In the realm of the financial markets there is the words “blue chips”, basically those are the big players on the stock market, company’s that the masses think they will last forever and when in a conversation someone mentioned blue-chips everybody start diving in explanations about how they will grow-up or expand their dividends payout.. Essentially those things are true, but sadly not every-time they are correct. Why I am telling you that ? Most of the time’s those particular company’s so-called blue-chips are overvalued, because of the reputation they have build in the past years. The reason is that many of these stocks are not merely overvalued, but insanely overvalued. In some cases, they even have systemic problems that nobody pays attention to because they are “blue chips.”
Here are some blue-chips names that I will suggest to pay close attention to they’re outperforming this quarter and not only..
Procter & Gamble Co
Revenue has been stagnant and declining, net earnings has gone nowhere for years and the company spends free cash flow buying back stock that is vastly overpriced.
With a $236 billion market cap, it trades at about 24x earnings on no earnings growth. This is a perfect example of “insanely overpriced,” and you can get twice the 3% yield in preferred stocks with less risk.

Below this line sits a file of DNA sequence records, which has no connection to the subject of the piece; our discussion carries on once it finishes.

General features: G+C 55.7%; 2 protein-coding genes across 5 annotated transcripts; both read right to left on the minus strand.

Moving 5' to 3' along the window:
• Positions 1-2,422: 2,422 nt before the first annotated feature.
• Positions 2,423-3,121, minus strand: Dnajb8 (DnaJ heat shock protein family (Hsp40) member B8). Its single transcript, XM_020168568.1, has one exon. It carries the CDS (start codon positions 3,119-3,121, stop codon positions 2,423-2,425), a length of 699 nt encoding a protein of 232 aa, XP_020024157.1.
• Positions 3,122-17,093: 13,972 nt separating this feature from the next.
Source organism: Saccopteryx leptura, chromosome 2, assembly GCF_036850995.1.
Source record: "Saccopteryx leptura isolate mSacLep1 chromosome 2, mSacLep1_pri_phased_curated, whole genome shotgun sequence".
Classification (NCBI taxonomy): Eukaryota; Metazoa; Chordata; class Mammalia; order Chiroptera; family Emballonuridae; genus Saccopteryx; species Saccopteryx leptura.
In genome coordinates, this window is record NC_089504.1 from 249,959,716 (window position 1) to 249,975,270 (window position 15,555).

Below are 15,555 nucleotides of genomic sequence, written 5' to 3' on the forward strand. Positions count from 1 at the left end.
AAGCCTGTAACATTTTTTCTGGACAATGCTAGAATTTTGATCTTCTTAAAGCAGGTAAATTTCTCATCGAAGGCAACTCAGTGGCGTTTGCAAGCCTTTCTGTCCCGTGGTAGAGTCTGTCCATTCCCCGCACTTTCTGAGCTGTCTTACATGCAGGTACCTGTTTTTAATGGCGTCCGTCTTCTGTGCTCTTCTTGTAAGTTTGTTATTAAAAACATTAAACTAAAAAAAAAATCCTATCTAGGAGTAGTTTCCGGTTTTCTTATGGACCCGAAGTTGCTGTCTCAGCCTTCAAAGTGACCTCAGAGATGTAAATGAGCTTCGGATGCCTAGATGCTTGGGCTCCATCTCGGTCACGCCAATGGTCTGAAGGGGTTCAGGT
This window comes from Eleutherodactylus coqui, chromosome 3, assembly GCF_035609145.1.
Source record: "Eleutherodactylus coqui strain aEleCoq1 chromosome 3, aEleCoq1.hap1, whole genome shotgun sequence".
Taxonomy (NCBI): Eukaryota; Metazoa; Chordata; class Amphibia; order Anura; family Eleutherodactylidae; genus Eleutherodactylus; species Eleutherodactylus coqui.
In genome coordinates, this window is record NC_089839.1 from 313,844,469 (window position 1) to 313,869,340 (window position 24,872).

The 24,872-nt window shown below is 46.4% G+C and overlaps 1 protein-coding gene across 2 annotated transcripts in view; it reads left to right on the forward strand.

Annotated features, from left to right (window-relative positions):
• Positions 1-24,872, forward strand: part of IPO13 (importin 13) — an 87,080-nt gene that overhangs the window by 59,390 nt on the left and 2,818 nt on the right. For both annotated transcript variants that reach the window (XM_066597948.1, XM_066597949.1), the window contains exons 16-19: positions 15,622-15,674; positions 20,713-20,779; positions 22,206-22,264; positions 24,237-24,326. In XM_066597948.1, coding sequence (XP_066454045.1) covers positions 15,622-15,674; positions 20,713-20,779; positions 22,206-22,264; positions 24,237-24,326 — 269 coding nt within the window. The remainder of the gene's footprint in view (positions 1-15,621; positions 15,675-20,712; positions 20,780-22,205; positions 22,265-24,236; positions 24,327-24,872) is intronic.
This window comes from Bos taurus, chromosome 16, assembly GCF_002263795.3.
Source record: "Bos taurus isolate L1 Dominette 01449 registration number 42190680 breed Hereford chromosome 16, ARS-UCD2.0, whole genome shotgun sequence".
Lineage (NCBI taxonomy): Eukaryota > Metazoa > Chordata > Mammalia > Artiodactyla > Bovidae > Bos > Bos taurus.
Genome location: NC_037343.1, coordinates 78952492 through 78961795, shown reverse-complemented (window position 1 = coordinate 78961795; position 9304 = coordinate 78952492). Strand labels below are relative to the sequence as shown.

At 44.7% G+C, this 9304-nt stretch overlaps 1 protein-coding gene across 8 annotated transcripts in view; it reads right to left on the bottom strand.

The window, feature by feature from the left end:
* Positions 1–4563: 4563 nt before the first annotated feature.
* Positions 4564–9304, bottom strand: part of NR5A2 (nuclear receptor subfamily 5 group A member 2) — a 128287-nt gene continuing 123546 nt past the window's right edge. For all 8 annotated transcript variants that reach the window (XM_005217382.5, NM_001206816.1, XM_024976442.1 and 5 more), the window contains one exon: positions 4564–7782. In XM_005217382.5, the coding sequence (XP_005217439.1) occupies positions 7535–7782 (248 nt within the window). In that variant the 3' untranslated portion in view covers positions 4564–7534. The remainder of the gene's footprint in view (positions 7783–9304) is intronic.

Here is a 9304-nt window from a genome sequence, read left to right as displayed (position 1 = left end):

Wal-Mart Stores, Inc.
Of course, with almost $15 billion in net income, that’s not likely to occur for some time.
The problem with WMT stock is the same thing that plagues PG stock. The business is fine but it isn’t growing. Investors pay for growth, and if they aren’t getting growth, then you better be giving them a competitive dividend. WMT trades at 15x earnings on zero growth … which might be reasonable were the dividend about twice the current 2.9%.
International Business Machines Corp.
IBM is another classic example of a company that was once at the top of the blue chips universe, only for it to become an increasingly irrelevant operation. Revenue fell $11 billion (12%) in fiscal year 2015. Operating income is falling. Net income fell over 20% in just two years. IBM stock is down nearly 20% over the past five years, and when you add the dividend (now at 3.6%) back in, those investors are still underwater.
Ebay was once a pioneer in the world of the internet and the first iteration of the “sharing economy,” acting as the middleman for a flea market.
However, it evolved into a home for collectors and the gray market, and when Amazon started offering used goods, its days were numbered.
J. Mason ♦